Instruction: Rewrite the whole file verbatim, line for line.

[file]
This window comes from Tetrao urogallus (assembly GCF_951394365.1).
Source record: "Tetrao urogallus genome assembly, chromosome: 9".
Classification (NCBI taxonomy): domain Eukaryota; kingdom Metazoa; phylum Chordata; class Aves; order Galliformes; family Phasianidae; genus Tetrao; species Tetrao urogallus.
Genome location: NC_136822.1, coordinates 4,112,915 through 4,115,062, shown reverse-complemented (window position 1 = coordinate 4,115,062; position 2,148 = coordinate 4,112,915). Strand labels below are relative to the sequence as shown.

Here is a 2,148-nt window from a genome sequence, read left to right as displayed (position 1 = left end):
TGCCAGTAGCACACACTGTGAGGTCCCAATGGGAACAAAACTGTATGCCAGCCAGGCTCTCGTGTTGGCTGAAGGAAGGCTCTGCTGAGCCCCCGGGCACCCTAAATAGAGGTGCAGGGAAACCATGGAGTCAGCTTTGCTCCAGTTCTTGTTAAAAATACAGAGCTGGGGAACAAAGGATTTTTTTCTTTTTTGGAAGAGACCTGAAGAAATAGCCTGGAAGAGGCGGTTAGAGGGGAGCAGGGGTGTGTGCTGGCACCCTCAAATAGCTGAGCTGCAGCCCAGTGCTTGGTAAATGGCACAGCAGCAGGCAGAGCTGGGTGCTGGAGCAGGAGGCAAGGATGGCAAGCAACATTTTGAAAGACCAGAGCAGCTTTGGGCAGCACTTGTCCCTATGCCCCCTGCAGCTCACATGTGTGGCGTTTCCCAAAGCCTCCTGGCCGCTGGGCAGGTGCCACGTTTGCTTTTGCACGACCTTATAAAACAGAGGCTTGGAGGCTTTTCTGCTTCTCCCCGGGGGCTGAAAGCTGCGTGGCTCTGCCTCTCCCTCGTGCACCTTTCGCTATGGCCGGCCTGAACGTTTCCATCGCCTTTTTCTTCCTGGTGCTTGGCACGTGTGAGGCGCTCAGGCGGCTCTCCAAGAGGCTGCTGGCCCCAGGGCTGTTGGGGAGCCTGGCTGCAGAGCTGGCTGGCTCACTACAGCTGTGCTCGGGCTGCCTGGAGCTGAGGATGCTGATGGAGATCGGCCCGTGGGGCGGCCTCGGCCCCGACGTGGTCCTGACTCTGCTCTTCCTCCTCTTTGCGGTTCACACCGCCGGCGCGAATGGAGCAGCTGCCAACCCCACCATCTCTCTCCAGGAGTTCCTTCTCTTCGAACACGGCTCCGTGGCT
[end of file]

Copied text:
This window comes from Tetrao urogallus (assembly GCF_951394365.1).
Source record: "Tetrao urogallus genome assembly, chromosome: 9".
Classification (NCBI taxonomy): domain Eukaryota; kingdom Metazoa; phylum Chordata; class Aves; order Galliformes; family Phasianidae; genus Tetrao; species Tetrao urogallus.
Genome location: NC_136822.1, coordinates 4,112,915 through 4,115,062, shown reverse-complemented (window position 1 = coordinate 4,115,062; position 2,148 = coordinate 4,112,915). Strand labels below are relative to the sequence as shown.

Here is a 2,148-nt window from a genome sequence, read left to right as displayed (position 1 = left end):
TGCCAGTAGCACACACTGTGAGGTCCCAATGGGAACAAAACTGTATGCCAGCCAGGCTCTCGTGTTGGCTGAAGGAAGGCTCTGCTGAGCCCCCGGGCACCCTAAATAGAGGTGCAGGGAAACCATGGAGTCAGCTTTGCTCCAGTTCTTGTTAAAAATACAGAGCTGGGGAACAAAGGATTTTTTTCTTTTTTGGAAGAGACCTGAAGAAATAGCCTGGAAGAGGCGGTTAGAGGGGAGCAGGGGTGTGTGCTGGCACCCTCAAATAGCTGAGCTGCAGCCCAGTGCTTGGTAAATGGCACAGCAGCAGGCAGAGCTGGGTGCTGGAGCAGGAGGCAAGGATGGCAAGCAACATTTTGAAAGACCAGAGCAGCTTTGGGCAGCACTTGTCCCTATGCCCCCTGCAGCTCACATGTGTGGCGTTTCCCAAAGCCTCCTGGCCGCTGGGCAGGTGCCACGTTTGCTTTTGCACGACCTTATAAAACAGAGGCTTGGAGGCTTTTCTGCTTCTCCCCGGGGGCTGAAAGCTGCGTGGCTCTGCCTCTCCCTCGTGCACCTTTCGCTATGGCCGGCCTGAACGTTTCCATCGCCTTTTTCTTCCTGGTGCTTGGCACGTGTGAGGCGCTCAGGCGGCTCTCCAAGAGGCTGCTGGCCCCAGGGCTGTTGGGGAGCCTGGCTGCAGAGCTGGCTGGCTCACTACAGCTGTGCTCGGGCTGCCTGGAGCTGAGGATGCTGATGGAGATCGGCCCGTGGGGCGGCCTCGGCCCCGACGTGGTCCTGACTCTGCTCTTCCTCCTCTTTGCGGTTCACACCGCCGGCGCGAATGGAGCAGCTGCCAACCCCACCATCTCTCTCCAGGAGTTCCTTCTCTTCGAACACGGCTCCGTGGCT